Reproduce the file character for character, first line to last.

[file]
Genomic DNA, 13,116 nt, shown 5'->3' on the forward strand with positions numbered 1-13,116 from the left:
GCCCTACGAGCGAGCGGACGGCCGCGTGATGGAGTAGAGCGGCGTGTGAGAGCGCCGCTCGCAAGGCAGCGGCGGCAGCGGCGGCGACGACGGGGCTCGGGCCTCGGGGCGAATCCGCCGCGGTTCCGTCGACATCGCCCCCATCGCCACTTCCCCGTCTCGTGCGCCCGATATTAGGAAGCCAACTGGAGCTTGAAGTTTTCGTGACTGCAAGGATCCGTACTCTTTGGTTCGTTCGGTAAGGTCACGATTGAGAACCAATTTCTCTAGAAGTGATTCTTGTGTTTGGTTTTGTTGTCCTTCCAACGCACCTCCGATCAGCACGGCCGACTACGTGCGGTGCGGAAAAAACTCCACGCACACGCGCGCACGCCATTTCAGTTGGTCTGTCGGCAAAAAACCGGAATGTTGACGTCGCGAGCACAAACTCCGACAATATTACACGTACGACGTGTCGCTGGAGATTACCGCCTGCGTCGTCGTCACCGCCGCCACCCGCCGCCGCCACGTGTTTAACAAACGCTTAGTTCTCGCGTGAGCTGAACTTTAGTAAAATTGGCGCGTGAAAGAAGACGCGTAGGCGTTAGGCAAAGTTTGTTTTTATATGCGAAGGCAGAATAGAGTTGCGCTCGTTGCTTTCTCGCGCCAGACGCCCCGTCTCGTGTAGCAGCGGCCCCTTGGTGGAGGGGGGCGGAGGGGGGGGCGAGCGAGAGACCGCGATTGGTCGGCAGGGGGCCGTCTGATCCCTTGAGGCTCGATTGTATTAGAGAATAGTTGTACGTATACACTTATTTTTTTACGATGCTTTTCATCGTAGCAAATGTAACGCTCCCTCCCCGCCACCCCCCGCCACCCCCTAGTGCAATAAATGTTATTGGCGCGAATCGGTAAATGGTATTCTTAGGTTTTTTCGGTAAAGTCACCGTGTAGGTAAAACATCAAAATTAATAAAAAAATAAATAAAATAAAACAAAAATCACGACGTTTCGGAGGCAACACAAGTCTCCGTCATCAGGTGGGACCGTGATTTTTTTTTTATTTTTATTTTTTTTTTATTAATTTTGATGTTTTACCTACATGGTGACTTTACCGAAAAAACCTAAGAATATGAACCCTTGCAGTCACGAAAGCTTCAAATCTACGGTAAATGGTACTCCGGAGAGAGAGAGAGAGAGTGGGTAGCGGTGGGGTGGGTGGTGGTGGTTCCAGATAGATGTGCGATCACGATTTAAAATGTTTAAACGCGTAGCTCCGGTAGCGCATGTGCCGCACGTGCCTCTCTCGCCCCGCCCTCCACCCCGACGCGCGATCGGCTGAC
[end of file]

Genomic DNA, 13,116 nt, shown 5'->3' on the forward strand with positions numbered 1-13,116 from the left:
GCCCTACGAGCGAGCGGACGGCCGCGTGATGGAGTAGAGCGGCGTGTGAGAGCGCCGCTCGCAAGGCAGCGGCGGCAGCGGCGGCGACGACGGGGCTCGGGCCTCGGGGCGAATCCGCCGCGGTTCCGTCGACATCGCCCCCATCGCCACTTCCCCGTCTCGTGCGCCCGATATTAGGAAGCCAACTGGAGCTTGAAGTTTTCGTGACTGCAAGGATCCGTACTCTTTGGTTCGTTCGGTAAGGTCACGATTGAGAACCAATTTCTCTAGAAGTGATTCTTGTGTTTGGTTTTGTTGTCCTTCCAACGCACCTCCGATCAGCACGGCCGACTACGTGCGGTGCGGAAAAAACTCCACGCACACGCGCGCACGCCATTTCAGTTGGTCTGTCGGCAAAAAACCGGAATGTTGACGTCGCGAGCACAAACTCCGACAATATTACACGTACGACGTGTCGCTGGAGATTACCGCCTGCGTCGTCGTCACCGCCGCCACCCGCCGCCGCCACGTGTTTAACAAACGCTTAGTTCTCGCGTGAGCTGAACTTTAGTAAAATTGGCGCGTGAAAGAAGACGCGTAGGCGTTAGGCAAAGTTTGTTTTTATATGCGAAGGCAGAATAGAGTTGCGCTCGTTGCTTTCTCGCGCCAGACGCCCCGTCTCGTGTAGCAGCGGCCCCTTGGTGGAGGGGGGCGGAGGGGGGGGCGAGCGAGAGACCGCGATTGGTCGGCAGGGGGCCGTCTGATCCCTTGAGGCTCGATTGTATTAGAGAATAGTTGTACGTATACACTTATTTTTTTACGATGCTTTTCATCGTAGCAAATGTAACGCTCCCTCCCCGCCACCCCCCGCCACCCCCTAGTGCAATAAATGTTATTGGCGCGAATCGGTAAATGGTATTCTTAGGTTTTTTCGGTAAAGTCACCGTGTAGGTAAAACATCAAAATTAATAAAAAAATAAATAAAATAAAACAAAAATCACGACGTTTCGGAGGCAACACAAGTCTCCGTCATCAGGTGGGACCGTGATTTTTTTTTTATTTTTATTTTTTTTTTATTAATTTTGATGTTTTACCTACATGGTGACTTTACCGAAAAAACCTAAGAATATGAACCCTTGCAGTCACGAAAGCTTCAAATCTACGGTAAATGGTACTCCGGAGAGAGAGAGAGAGAGTGGGTAGCGGTGGGGTGGGTGGTGGTGGTTCCAGATAGATGTGCGATCACGATTTAAAATGTTTAAACGCGTAGCTCCGGTAGCGCATGTGCCGCACGTGCCTCTCTCGCCCCGCCCTCCACCCCGACGCGCGATCGGCTGAC